As we digitize more newspapers, we can read across time for viewpoints represented across multiple newspaper titles. Access to the digitized versions of historic newspapers ensures that we will not forget and cannot hide history. In this blog post, we offer editorials and stories from three titles, discussing the Tulsa race massacre: The Dallas Express, The Houston Informer, both from June 1921, and the San Antonio Register, from February 2000.
From June 11, 1921, The Dallas Express published, “The following comments
on the Tulsa tragedy . . . worthy of note for the different sentiments expressed by their authors.” This presents editorial commentary from The Tulsa Daily World, The Dallas News, and The Dallas Times Herald, printed side-by-side, to show how different editors absorbed and discussed the events. The Express also expands upon the rape story that had sparked the riot, with the caption, “Whole Truth Not Told.”
The Houston Informer, from June 11, 1921, asks, “Where is the Old Law, Anyhow?” Delving into the dangers and consequences of ignoring law, order, and the constitution to castigate the “reign of lawlessness in this country [that] is wholly and solely responsible for the inter-racial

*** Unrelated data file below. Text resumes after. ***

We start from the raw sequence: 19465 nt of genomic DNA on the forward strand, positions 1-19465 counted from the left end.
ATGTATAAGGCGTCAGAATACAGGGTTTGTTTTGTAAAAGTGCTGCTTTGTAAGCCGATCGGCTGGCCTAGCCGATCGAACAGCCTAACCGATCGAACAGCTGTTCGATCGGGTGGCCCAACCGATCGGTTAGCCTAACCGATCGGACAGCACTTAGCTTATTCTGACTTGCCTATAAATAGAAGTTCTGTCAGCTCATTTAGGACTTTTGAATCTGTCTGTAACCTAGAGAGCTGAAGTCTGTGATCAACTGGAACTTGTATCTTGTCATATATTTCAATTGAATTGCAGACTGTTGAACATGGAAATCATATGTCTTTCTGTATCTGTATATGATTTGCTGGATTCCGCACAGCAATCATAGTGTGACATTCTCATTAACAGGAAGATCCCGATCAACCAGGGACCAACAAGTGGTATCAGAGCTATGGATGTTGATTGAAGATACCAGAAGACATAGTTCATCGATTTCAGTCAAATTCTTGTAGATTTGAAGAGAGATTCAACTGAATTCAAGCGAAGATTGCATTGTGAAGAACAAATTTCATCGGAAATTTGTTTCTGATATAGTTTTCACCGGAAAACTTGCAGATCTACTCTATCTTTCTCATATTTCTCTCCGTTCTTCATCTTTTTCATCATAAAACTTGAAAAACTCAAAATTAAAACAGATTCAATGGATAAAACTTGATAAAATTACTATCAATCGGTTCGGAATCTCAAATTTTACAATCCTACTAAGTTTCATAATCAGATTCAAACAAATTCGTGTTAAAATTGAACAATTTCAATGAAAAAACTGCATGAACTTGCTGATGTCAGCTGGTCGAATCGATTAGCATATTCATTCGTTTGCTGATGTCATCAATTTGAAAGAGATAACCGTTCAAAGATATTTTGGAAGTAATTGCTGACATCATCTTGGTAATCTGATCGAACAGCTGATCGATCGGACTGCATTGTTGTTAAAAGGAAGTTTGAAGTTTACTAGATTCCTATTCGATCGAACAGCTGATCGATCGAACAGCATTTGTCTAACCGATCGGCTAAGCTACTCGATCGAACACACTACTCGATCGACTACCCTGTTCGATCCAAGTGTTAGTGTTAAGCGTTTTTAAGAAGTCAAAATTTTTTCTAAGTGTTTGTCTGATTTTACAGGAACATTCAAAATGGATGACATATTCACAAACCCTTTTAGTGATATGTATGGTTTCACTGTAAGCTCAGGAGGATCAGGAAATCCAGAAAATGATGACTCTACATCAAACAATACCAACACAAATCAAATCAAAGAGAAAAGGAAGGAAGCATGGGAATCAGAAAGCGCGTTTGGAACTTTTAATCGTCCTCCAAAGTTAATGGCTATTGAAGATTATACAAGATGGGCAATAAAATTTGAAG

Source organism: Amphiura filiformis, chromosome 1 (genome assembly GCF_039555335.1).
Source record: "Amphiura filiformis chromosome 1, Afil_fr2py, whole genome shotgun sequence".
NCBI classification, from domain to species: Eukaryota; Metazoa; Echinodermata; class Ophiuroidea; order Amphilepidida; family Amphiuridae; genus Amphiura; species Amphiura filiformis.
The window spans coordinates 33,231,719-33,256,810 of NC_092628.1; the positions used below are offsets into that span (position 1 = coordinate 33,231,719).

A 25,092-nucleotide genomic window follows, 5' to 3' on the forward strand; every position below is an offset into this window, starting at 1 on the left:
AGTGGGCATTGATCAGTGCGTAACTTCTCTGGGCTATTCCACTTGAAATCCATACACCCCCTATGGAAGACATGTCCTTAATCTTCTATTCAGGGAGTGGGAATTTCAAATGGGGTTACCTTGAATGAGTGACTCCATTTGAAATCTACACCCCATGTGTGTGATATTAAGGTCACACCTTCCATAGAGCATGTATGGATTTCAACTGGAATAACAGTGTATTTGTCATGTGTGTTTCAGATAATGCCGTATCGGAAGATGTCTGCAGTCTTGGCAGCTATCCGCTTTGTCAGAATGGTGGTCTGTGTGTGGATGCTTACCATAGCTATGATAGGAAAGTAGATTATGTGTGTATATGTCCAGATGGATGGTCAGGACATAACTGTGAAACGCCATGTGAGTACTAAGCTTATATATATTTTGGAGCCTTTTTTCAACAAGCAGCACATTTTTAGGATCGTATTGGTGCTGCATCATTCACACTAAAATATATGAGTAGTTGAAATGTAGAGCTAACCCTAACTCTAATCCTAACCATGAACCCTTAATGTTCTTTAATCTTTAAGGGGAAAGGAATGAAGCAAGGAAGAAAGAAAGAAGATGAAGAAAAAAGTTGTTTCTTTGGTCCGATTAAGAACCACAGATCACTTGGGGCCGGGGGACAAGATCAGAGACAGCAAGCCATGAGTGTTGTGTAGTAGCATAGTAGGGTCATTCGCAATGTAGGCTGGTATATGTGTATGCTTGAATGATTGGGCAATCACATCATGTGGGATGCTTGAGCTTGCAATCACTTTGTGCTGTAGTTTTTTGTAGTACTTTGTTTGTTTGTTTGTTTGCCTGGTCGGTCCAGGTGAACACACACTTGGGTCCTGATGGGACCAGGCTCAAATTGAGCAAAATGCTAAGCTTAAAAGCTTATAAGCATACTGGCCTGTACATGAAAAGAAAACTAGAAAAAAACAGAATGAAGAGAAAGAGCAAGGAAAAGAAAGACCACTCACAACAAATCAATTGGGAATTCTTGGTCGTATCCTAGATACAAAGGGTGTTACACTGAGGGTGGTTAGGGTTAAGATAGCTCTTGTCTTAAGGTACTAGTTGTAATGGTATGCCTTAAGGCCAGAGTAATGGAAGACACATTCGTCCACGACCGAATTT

conflict . . .” and advocating for “respect for law and order to put an end to ruthless mob violence.”
Bernice Powell Jackson, in the February 3, 2000, issue of The San Antonio Register, explores attempts to cover up the entire history of the massacre. “The story of the Tulsa race massacre was almost lost as whites intentionally hid the truth–even that scandalous newspaper front page calling for a lynching was removed from all files and as African Americans were fearful of telling what had happened, afraid that history might repeat itself.” Jackson’s article celebrates the formation of the Tulsa Race Riot Commission and discusses the commission’s goals for supporting survivors and their descendants after this traumatic and tragic event.
Contemporaneous newspaper stories about the massacre compare it to the German invasion of Belgium during the First World War. Learning from these voices is why we preserve, digitize, and build access to newspaper histories.
This content was originally published here.